This post will be a work in progress and will be updated/edited a few times most likely.
As mentioned in the AcuRite 02032C review, the company that makes the interface software, Valley Information Systems, has released a standalone product that allows full access to the data via the display unit. It has the capability to write data to a SQL database or CSV files, gather data every 18 seconds (as apposed to 12 minutes with the included software), upload data to various weather sites (WU, WeatherBug) and create charts.
Installation proceeded smoothly, software launched as expected.
The installer puts the software into the root of the C: drive, which is a little odd and there’s not an opportunity to change the folder location. Looking in that folder, there are a few files and one is the documentation PDF. That file, which would answer so many questions prior to installation, is not available on their website for some reason (or it’s buried to so as not to be found). That file can be referenced here:
I originally planned to install the software on my Windows Home Server 2011 (built on Windows Server 2008), but the HP ProLiant Microserver has an AMD Athlon II Neo N36L Dual-Core Processor running at 1Ghz. As I found out later, this does not come close to meeting the minimum requirements:
“The VIS Reader requires Windows 7 or 8, running on a 32- or 64-bit multicore or hyperthreaded
processor at a clock speed of at least 2.4 GHz for full support. It will run on slower or less-capable
processors, but may not perform well or may have issues related to performance. We will support those
installations on a best-effort basis only. Most modern machines meet these requirements.”
Ok, well, I’ll take the chance that it won’t work as well on the Microserver as I hoped. Now to get the software configured… except that I couldn’t. Not until the VIS Forums User Account has been created and approved. I would recommend doing that first, as the approval is not immediate. In this case, on a Sunday, it took several hours. Once the user ID and password are entered and verified, the software can be configured. Weather Underground and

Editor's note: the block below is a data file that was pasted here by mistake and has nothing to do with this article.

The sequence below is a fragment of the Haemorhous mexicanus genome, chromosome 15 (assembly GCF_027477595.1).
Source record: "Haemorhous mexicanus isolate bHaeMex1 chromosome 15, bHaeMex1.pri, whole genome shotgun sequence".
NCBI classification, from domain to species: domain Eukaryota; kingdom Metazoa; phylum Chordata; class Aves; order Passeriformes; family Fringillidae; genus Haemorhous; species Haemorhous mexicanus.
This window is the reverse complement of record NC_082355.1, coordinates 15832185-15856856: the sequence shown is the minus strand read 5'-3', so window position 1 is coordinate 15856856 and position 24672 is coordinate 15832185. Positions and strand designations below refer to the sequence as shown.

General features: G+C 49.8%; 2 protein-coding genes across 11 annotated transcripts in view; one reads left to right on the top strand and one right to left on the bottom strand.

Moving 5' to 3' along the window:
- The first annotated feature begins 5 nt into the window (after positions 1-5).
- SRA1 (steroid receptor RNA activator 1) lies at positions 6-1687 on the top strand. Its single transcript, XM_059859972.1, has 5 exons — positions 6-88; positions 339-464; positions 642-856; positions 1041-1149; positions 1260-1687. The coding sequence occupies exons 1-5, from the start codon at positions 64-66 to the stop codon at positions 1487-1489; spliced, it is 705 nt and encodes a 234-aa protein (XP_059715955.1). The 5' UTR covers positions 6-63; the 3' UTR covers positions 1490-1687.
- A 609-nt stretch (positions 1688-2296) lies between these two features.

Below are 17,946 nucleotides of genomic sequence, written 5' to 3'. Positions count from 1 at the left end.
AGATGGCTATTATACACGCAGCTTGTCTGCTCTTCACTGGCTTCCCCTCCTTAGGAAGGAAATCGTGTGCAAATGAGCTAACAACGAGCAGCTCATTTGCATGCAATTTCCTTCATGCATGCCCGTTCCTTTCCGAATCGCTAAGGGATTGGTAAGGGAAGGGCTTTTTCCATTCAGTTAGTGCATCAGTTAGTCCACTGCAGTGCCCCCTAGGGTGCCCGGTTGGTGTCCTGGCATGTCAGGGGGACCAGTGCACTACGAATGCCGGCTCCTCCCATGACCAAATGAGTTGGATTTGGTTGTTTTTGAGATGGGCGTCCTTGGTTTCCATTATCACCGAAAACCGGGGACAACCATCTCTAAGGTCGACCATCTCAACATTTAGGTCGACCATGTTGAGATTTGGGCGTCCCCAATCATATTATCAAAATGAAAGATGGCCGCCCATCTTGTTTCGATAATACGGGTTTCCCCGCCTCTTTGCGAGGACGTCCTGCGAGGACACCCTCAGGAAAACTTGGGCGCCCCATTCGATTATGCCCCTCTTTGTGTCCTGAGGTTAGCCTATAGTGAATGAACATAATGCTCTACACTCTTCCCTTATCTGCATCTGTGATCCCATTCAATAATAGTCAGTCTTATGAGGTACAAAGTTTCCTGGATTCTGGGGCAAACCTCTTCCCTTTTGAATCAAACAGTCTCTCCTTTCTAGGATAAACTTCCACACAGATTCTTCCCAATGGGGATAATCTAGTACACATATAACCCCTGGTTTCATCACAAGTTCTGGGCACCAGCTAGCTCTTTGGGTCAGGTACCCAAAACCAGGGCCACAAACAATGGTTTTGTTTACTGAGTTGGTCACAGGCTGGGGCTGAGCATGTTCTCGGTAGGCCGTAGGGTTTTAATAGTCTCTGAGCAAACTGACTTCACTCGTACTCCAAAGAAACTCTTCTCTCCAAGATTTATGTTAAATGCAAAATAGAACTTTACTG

Next, let’s get SQL installed and config Weather Underground… except that I can’t. There’s a catch that’ not mentioned on the product page, all those features (mentioned above) require a subscription, and unfortunately there’s no mention of that requirement until the software is installed. As I was trying to further research the product the following message appeared on the Valley Information Systems website:
In the forums there is a thread discussing the software licensing and it is indeed subscription based, the software itself apparently cannot be purchased outright. Based on the arbitrary lockout of the website, a subscription model is a little worrying.
With the software installed and enabled, the various options were easily configured, the SQL 14 day license was the first to be enabled. The software automatically downloads and installs Microsoft SQL Express 2014 runtime and places the .mdf and .ldf files in the C:\VIS directory. It would be nice to have the management studio installed, but that won’t be happening on this hardware. Weather Underground configured and updated immediately, as did the Aculink site (My Backyard Weather).
Bottom line: Software installed and works as advertized, but I don’t like the subscription model and would rather pay for the software outright. Now to let it run and find out how reliable it is.
UPDATE 14FEB15: The software has been running for about six weeks, there has not been once instance of instability. It’s rock solid and performs well. The SQL and web modules are interesting, and the subscription fee is reasonable, but the only way to pay is via certified check. Although I have not inquired as to the reasons why electronic payments are not accepted, given the exhibited paranoia of the developer, I have surmised that Paypal would not be an option.